Parallel reduction with a GPU. Source:

The consequence of such reasoning is that the cores must be able to collaborate using a shared memory space on which storing/fetching partial results. Unfortunately, a GPU can host thousands of cores and it would be much difficult and expensive to enable each core to collaborate with all the others. For this reason, the GPU cores are organized in groups forming the Streaming Multiprocessors or SMs.

The ultimate GPU architecture

The architecture of GPUs for the Turing family is shown in the image below:

The Turing architecture. Source:

The green parts are again computational units. The green blocks are the SMs and the yellow RT COREs are drawn close to them. The structure of an SM for the Turing architecture is reported below:

The Turing SM. Source:

Within the Turing SM, among the green parts, we distinguish different kind of cores.

FP32 Cores. They perform single precision floating point operations. Considering the TU102 card, it has 64 FP32 cores per SM. Since we have 72 SMs, then the overall number of FP32s in the card is 4608.

FP64 Cores. Actually, among the floating point cores, the presence of 2 FP64 cores per SM performing double precision floating point operations should be mentioned, although the FP64 cores are not included in the above image.

Integer Cores. These are cores performing operations on integers (for example, address computations) and that can execute instructions concurrently with the floating-point math datapath. In previous GPU generations, executing these instructions would have stalled the floating point pipeline any time non floating point operations were needed. In TU102, 4608 integer cores are present, 64 per SM.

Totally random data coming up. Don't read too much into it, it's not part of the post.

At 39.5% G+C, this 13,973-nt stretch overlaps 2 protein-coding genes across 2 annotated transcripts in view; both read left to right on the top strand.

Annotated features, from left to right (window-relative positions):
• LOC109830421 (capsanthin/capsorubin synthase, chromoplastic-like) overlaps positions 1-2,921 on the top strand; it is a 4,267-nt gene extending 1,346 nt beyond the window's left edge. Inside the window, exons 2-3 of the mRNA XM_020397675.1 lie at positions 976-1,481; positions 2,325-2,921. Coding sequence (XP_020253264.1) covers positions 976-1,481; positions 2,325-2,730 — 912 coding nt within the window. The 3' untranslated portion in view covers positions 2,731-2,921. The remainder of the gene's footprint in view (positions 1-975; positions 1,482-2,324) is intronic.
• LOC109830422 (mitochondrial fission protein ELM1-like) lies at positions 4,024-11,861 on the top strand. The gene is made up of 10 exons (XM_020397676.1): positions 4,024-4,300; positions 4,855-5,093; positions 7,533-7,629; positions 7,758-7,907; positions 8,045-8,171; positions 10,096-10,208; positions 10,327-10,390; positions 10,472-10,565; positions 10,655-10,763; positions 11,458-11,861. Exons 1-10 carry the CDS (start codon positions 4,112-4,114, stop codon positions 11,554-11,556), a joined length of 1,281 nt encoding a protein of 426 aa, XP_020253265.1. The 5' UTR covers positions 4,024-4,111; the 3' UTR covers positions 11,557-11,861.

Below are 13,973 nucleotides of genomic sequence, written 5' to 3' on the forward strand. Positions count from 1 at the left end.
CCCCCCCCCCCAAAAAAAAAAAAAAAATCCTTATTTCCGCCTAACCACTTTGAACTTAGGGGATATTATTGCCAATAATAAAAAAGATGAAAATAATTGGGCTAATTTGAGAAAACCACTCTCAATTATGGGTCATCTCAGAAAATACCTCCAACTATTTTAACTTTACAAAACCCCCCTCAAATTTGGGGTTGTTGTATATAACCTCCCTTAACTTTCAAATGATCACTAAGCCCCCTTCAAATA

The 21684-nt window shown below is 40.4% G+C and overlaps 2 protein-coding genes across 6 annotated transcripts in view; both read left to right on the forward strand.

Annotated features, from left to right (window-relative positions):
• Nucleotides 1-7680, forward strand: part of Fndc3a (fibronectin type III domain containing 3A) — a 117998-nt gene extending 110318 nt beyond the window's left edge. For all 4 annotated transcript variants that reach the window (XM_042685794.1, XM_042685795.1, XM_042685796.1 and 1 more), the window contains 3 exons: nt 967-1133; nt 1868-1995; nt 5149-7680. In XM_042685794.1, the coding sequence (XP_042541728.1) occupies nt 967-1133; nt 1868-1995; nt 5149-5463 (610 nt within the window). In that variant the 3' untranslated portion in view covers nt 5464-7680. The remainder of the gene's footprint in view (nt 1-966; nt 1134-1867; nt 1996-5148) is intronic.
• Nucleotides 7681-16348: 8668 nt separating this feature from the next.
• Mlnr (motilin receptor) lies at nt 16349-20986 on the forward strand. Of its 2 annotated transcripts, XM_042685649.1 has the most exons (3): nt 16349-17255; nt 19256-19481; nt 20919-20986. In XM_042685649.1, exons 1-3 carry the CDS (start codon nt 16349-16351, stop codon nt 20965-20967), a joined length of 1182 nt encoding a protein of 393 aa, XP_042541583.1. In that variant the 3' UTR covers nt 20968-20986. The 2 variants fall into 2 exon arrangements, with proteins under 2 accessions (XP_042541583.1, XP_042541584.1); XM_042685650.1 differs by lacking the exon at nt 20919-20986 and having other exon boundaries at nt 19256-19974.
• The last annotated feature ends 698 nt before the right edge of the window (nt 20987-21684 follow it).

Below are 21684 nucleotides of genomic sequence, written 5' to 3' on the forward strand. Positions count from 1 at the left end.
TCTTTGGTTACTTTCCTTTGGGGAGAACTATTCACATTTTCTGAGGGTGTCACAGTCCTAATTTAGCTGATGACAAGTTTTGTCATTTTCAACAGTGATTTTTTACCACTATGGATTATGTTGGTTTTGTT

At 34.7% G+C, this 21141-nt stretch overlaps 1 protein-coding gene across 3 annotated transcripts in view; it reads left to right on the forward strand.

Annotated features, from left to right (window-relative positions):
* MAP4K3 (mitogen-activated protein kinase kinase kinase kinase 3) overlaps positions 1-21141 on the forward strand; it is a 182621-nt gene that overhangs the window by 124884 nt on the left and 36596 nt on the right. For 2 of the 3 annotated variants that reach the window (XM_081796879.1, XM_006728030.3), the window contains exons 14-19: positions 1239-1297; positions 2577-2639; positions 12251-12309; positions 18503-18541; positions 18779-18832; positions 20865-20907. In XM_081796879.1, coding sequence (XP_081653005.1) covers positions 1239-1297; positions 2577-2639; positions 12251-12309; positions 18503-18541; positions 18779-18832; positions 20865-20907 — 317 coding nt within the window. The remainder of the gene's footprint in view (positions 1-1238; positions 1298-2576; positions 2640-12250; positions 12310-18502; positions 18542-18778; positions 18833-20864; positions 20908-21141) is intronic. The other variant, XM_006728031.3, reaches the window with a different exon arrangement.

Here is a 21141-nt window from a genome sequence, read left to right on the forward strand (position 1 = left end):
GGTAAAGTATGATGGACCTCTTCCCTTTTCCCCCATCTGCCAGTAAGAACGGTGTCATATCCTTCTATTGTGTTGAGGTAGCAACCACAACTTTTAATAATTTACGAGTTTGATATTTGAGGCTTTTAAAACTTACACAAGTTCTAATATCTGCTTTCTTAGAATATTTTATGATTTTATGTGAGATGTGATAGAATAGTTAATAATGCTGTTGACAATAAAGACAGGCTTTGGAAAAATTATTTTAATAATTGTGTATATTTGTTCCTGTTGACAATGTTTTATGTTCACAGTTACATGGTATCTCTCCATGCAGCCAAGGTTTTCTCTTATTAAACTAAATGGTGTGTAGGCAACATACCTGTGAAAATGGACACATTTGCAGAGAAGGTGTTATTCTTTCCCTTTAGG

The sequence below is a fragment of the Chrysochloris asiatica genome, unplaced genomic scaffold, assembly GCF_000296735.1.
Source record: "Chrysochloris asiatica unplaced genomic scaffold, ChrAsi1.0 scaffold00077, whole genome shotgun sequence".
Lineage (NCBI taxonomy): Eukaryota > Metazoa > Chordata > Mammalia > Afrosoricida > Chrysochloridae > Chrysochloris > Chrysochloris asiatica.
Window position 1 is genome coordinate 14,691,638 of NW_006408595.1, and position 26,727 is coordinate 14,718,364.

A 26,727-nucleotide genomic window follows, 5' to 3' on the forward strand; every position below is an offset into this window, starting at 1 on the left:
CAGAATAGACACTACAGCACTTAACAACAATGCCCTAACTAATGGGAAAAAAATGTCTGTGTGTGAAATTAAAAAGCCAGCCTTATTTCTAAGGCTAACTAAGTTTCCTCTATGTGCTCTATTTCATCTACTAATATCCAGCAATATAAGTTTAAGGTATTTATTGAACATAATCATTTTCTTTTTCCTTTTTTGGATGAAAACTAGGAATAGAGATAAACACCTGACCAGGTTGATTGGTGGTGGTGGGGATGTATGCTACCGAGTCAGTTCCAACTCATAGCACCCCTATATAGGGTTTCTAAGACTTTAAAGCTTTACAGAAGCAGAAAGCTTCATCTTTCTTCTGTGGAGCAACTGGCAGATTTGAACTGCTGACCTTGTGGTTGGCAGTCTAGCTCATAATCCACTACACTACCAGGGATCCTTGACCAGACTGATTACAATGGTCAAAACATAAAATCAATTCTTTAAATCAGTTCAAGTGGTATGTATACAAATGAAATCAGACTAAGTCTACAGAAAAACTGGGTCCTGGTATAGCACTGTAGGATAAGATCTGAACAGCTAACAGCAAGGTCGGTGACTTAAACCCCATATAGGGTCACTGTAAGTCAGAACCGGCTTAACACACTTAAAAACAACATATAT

Tensor Cores. Tensor Cores are groupings of FP16 units, namely, half-precision units, devoted to tensor computation accelerating common Deep Learning operations. Turing Tensor Cores also perform INT8 and INT4 precision operations for workloads that can tolerate quantization and don’t require FP16 precision. In TU102, we have 8 Tensor Cores per SM, 576 overall on the card.

After having described the execution part of GPUs in broad lines, let’s get to the issue raised above and concerning collaboration.

In the bottom part of the SM, a L1 cache/shared memory is present. This is the memory by which the cores can cowork. Each SM has a single, dedicated L1 cache/shared memory. Being the L1 cache/shared memory on-chip, it has limited size (96KBytes for the Turing architecture), but it is very fast, surely much faster than GMEM.

Actually, the L1 chache/shared memory has the double function of cache for the GMEM accesses and of shared memory. When the cores need to cowork and exchange partial results, the coder programs the threads to store the partial results in shared memory so that they can be subsequently fetched. The other scope of this memory is caching. When the cores need to access GMEM, the data are first searched for in the L1 cache. If not found, they are searched for in the L2 cache which is transversal to all the SMs. The L2 cache is bigger, but slower, than L1 cache. If the data are not found in L2, then they are fetched from GMEM. The data in the cache persist unless they are evicted by “fresher” data. From this point of view, if the data need to be accessed many times from GMEM, the programmer has the right to bind them in shared memory to speed up their fetching. Shared memory can be then regarded as a controlled cache. As a matter of fact, L1 cache and shared memory are obtained from the same circuitry and the programmer has the right to decide if the card must devote more memory to caching or to shared memory.

Last, but not least, the memories that can be used for storing the partial results are not limited to shared memory. Registers, indeed, represent the closest and fastest, but smallest, memory to cores (see the register file in the image above). The underlying idea is that each thread can have a register at its disposal in which storing temorary results. Each register is visible by only a single thread or by threads in the same warp or group of 32 consecutive threads.




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Vitality Learning

Vitality Learning

We are teaching, researching and consulting parallel programming on Graphics Processing Units (GPUs) since the delivery of CUDA. We also play Matlab and Python.